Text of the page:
The Apostle John adds some graphic touches to this scene: “Jesus… went forth with His disciples over the brook Cedron, where was a garden into which He entered, and His disciples. Jesus, therefore, knowing all things that should come upon Him, went forth, and said unto them (the chief priest and Pharisees), Whom seek ye? They answered Him, Jesus of Nazareth. Jesus saith unto them, I am He (The Great I Am). As soon as He had said this, they went backward, and fell to the ground.” He then added, “If, therefore ye seek me, let these go their way (John 18:1-8).
In His Death and Resurrection
In one respect the Lord Jesus was not hid in His death, but in another He was veiled from the malignant gaze of the rabble crowd. No one saw those deep internal, spiritual sufferings for from the sixth to the ninth hour “there was darkness over all the earth.” Pilate wrote a superscription and hung it over the cross. Everyone then understood who was there: “Jesus the King of the Jews.” The Lord had said concerning Himself, “I, if I be lifted up from the earth, will draw all men unto me” (John 12:32).
While the disciples hid themselves for fear of the Jews, Jesus appeared in their midst: “Then were the disciples glad when they saw the Lord” (John 20:20). In view of His death and resurrection, the Lord said to His disciples, “A little while and ye shall not see me:… Ye shall weep and lament.’: And again He said, “A little while, and ye shall see… Your sorrow shall be turned into joy” (John 16:17-20).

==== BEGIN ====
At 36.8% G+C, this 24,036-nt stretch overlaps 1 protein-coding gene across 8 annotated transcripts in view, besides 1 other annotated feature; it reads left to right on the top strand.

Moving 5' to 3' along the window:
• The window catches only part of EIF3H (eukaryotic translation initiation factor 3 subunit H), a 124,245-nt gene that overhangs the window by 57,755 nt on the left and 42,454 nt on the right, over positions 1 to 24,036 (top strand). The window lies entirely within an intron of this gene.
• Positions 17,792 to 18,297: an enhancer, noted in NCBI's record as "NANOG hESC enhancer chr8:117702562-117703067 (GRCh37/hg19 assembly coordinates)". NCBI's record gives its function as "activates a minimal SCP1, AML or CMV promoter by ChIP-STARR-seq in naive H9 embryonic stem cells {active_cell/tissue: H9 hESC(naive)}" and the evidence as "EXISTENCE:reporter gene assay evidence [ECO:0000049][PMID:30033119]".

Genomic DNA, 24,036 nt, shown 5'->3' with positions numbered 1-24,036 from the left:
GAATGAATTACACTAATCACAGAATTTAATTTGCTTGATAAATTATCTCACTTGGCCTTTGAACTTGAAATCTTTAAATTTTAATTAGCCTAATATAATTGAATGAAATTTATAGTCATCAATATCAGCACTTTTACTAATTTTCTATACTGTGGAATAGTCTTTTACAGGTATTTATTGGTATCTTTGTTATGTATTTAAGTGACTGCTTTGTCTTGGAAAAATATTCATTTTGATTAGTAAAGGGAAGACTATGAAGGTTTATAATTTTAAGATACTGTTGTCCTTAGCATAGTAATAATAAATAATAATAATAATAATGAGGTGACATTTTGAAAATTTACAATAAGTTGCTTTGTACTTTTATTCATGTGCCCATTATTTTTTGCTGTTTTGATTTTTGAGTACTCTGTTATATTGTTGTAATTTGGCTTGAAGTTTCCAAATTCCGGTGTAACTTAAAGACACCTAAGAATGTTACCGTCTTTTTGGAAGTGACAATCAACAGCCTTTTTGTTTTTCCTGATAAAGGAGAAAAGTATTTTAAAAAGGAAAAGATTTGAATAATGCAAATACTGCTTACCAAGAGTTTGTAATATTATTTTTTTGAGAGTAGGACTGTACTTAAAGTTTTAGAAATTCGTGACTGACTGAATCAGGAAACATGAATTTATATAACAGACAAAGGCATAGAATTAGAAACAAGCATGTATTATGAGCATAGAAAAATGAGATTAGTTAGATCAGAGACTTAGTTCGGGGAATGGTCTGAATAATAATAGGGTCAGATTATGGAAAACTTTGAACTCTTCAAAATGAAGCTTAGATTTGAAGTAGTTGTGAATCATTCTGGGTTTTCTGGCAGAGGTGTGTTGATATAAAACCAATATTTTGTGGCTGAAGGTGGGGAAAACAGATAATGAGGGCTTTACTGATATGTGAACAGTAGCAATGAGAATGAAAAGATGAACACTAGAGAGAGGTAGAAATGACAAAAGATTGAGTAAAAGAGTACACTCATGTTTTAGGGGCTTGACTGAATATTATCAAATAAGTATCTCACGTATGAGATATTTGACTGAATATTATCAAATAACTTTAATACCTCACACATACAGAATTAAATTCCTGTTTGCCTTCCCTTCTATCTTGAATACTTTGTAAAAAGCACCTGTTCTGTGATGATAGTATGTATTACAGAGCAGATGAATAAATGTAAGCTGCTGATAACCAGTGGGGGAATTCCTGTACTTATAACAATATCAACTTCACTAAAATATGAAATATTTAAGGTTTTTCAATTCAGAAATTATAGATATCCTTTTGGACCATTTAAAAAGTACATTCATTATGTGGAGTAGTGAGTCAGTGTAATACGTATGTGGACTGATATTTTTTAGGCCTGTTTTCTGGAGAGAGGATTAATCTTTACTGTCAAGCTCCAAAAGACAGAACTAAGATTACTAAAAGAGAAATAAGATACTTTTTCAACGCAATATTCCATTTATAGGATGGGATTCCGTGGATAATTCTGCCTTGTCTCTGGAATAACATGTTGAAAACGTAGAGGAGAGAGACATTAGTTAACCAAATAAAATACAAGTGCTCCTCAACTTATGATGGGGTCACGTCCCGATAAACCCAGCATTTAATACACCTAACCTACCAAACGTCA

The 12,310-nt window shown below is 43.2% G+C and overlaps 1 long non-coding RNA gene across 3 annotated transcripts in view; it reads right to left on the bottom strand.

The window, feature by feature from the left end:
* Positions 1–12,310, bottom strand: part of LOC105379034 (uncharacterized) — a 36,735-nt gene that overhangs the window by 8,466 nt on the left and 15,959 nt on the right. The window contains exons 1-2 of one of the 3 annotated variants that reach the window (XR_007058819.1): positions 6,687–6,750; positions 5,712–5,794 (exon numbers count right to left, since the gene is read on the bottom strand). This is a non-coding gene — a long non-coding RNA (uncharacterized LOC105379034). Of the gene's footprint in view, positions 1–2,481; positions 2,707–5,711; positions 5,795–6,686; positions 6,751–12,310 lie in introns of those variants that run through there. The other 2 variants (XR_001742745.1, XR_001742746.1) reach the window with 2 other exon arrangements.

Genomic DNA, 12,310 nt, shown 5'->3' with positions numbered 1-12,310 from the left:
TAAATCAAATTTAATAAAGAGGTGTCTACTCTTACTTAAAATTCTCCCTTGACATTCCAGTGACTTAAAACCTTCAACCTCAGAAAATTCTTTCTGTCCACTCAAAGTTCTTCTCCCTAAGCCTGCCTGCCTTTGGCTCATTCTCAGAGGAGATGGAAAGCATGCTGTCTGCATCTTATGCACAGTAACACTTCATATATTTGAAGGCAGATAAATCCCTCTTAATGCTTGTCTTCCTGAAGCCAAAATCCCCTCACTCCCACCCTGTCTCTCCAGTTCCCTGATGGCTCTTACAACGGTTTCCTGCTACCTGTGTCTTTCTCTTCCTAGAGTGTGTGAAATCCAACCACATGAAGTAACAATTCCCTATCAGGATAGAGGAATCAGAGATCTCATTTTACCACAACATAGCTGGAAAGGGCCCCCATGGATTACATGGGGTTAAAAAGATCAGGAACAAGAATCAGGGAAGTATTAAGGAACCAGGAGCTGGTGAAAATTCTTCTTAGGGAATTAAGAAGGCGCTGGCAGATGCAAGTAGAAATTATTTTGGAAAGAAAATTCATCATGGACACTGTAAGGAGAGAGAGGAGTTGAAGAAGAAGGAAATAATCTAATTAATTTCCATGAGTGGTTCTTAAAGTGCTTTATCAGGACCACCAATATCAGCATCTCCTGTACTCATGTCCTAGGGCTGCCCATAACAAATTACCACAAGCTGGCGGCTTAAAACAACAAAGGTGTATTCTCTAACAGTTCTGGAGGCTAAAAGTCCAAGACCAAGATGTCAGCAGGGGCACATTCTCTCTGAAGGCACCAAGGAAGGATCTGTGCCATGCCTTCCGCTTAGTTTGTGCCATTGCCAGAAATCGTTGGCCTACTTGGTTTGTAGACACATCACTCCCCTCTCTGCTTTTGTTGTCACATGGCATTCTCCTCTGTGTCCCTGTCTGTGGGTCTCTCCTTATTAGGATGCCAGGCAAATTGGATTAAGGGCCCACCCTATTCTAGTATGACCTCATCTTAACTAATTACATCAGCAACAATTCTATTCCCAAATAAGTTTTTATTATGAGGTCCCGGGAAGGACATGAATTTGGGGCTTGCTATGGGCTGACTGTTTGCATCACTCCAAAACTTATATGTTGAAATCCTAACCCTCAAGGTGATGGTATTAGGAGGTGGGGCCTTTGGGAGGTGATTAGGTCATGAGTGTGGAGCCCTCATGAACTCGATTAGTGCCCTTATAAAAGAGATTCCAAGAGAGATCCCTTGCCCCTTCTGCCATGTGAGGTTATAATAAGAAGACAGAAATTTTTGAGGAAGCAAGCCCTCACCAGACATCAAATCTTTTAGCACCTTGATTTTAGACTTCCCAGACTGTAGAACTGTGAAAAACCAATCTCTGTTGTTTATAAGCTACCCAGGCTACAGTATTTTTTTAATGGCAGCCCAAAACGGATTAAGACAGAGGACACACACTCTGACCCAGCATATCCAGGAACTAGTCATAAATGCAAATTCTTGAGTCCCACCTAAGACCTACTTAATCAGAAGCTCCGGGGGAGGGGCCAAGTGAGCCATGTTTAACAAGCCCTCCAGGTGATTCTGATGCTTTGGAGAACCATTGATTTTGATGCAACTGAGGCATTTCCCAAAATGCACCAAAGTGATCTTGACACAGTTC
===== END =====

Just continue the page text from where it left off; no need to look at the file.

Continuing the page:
Dr. H.A. Ironside said, “Christianity rests on three great pillars: the incarnation, the crucifixion and the resurrection of our Lord Jesus”.
In His Second Advent
“Behold, He cometh with clouds; and every eye shall see Him, and they also which pierced Him; and all kindreds of the earth shall wail because of Him. Even so, Amen” (Revelation 1: 7). Such shall be the second stage of our Lord’s return; of the first we read, “When He shall appear, we shall be like Him; for we shall see Him as He is” (1 John 3:2). Consequently, “When Christ, who is our life shall appear, then shall we also appear with Him in glory” (Colossians 3:4).
May the Lord never, through any fault of ours, be hid from the eye of faith. May we ever see Jesus crowned with glory and honor. Our experience may be similar to that of John who records, “When I saw Him, I fell at His feet as dead. He laid His right hand upon me, saying unto me, Fear not, I am the First and the Last” (Revelation 1:17).